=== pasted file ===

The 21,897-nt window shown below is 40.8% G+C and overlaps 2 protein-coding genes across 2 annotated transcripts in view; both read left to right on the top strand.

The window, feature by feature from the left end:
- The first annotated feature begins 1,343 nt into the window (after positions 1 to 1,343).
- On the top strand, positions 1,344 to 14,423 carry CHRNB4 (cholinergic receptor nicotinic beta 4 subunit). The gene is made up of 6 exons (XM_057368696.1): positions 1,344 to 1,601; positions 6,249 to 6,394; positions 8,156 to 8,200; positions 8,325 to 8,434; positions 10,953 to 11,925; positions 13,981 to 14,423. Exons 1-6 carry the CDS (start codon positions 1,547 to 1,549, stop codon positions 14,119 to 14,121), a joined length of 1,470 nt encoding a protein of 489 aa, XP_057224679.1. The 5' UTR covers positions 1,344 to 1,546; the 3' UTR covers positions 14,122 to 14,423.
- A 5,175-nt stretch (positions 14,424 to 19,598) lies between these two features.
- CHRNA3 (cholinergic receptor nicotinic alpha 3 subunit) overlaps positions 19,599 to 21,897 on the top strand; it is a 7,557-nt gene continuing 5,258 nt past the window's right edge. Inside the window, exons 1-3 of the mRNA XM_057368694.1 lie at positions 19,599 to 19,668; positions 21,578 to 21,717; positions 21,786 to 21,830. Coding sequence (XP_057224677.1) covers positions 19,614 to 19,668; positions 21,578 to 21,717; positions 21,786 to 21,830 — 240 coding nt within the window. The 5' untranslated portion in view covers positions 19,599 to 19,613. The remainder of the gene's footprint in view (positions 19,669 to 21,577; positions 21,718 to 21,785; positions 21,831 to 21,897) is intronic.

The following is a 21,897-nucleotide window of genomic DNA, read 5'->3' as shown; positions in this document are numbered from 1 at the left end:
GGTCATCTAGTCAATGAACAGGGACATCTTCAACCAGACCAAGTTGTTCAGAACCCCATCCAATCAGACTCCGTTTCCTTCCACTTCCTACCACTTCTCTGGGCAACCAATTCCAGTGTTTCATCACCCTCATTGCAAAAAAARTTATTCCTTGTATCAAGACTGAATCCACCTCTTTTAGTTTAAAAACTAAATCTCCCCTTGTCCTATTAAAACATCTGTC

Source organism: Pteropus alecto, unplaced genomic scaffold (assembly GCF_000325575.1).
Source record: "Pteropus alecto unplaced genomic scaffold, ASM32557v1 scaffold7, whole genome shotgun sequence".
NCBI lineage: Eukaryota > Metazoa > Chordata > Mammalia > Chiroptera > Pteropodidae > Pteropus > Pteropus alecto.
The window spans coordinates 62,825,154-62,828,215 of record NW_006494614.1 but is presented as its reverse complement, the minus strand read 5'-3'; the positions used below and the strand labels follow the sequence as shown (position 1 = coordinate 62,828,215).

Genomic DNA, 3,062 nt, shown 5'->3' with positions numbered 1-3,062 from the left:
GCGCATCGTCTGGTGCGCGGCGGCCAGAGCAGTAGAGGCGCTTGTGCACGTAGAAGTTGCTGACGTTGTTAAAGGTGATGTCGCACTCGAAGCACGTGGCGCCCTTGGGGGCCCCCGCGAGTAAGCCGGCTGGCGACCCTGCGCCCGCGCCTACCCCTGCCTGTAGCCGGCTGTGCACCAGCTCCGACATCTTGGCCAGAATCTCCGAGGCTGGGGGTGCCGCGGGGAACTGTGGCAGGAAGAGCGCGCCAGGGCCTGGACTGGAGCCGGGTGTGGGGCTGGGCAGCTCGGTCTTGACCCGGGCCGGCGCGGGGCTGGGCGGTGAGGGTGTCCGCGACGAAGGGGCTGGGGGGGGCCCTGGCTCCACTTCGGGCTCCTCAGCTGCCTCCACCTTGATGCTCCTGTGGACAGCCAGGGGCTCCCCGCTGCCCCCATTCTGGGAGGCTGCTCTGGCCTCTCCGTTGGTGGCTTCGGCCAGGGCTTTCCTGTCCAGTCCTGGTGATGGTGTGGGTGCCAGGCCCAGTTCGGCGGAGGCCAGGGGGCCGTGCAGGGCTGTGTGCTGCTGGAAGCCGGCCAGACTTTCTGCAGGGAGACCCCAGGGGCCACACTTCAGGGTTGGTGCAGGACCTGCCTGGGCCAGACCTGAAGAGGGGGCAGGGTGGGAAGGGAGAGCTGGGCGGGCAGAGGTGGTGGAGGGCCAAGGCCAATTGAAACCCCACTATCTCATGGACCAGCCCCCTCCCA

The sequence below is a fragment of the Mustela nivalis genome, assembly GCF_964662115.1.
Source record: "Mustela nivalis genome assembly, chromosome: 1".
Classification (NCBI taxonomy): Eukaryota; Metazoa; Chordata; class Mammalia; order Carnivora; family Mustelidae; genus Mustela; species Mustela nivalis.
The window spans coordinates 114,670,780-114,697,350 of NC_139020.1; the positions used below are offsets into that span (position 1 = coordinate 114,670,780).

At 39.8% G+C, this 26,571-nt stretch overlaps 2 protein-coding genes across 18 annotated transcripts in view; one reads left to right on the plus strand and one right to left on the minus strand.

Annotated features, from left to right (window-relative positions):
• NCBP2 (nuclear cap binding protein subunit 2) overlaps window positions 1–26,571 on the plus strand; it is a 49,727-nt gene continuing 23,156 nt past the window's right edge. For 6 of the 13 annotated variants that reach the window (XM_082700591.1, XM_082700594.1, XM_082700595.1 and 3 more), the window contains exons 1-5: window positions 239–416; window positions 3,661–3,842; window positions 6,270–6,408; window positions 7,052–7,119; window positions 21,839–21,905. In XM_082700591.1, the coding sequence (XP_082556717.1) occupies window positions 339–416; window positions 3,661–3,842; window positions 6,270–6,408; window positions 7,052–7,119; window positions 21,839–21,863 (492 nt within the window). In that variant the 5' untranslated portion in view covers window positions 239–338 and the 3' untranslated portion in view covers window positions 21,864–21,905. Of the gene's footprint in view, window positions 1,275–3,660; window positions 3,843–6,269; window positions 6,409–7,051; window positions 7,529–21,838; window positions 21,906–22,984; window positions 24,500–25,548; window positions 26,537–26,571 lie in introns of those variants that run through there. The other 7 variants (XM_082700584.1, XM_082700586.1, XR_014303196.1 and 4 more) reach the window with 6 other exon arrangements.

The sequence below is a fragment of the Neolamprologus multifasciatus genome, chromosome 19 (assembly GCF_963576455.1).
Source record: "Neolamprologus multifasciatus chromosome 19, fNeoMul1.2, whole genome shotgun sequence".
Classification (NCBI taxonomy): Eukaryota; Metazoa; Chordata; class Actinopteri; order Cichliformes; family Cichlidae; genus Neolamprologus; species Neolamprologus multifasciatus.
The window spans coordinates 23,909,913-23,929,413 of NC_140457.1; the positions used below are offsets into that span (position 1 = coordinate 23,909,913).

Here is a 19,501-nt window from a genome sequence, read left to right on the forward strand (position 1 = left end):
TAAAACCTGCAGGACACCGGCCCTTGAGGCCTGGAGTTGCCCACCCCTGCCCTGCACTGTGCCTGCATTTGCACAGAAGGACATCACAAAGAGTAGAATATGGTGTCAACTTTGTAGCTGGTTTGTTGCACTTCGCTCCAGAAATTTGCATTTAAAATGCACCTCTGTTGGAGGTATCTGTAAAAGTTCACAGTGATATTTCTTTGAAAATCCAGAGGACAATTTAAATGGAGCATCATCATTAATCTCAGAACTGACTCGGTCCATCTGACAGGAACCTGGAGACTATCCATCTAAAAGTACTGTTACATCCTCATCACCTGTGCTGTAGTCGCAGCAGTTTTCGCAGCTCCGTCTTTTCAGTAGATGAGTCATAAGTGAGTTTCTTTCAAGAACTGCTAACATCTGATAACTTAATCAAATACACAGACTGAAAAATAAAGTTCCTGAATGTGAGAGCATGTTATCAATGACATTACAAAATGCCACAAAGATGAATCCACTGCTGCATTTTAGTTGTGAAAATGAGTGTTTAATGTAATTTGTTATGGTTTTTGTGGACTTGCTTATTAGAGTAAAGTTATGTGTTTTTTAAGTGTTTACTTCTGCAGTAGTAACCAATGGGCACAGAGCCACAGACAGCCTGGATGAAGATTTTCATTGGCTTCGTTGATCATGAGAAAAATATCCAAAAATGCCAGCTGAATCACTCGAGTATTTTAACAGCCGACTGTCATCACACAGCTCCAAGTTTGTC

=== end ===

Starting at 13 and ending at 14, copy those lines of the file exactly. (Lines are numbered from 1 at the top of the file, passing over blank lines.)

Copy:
Genomic DNA, 3,062 nt, shown 5'->3' with positions numbered 1-3,062 from the left:
GCGCATCGTCTGGTGCGCGGCGGCCAGAGCAGTAGAGGCGCTTGTGCACGTAGAAGTTGCTGACGTTGTTAAAGGTGATGTCGCACTCGAAGCACGTGGCGCCCTTGGGGGCCCCCGCGAGTAAGCCGGCTGGCGACCCTGCGCCCGCGCCTACCCCTGCCTGTAGCCGGCTGTGCACCAGCTCCGACATCTTGGCCAGAATCTCCGAGGCTGGGGGTGCCGCGGGGAACTGTGGCAGGAAGAGCGCGCCAGGGCCTGGACTGGAGCCGGGTGTGGGGCTGGGCAGCTCGGTCTTGACCCGGGCCGGCGCGGGGCTGGGCGGTGAGGGTGTCCGCGACGAAGGGGCTGGGGGGGGCCCTGGCTCCACTTCGGGCTCCTCAGCTGCCTCCACCTTGATGCTCCTGTGGACAGCCAGGGGCTCCCCGCTGCCCCCATTCTGGGAGGCTGCTCTGGCCTCTCCGTTGGTGGCTTCGGCCAGGGCTTTCCTGTCCAGTCCTGGTGATGGTGTGGGTGCCAGGCCCAGTTCGGCGGAGGCCAGGGGGCCGTGCAGGGCTGTGTGCTGCTGGAAGCCGGCCAGACTTTCTGCAGGGAGACCCCAGGGGCCACACTTCAGGGTTGGTGCAGGACCTGCCTGGGCCAGACCTGAAGAGGGGGCAGGGTGGGAAGGGAGAGCTGGGCGGGCAGAGGTGGTGGAGGGCCAAGGCCAATTGAAACCCCACTATCTCATGGACCAGCCCCCTCCCA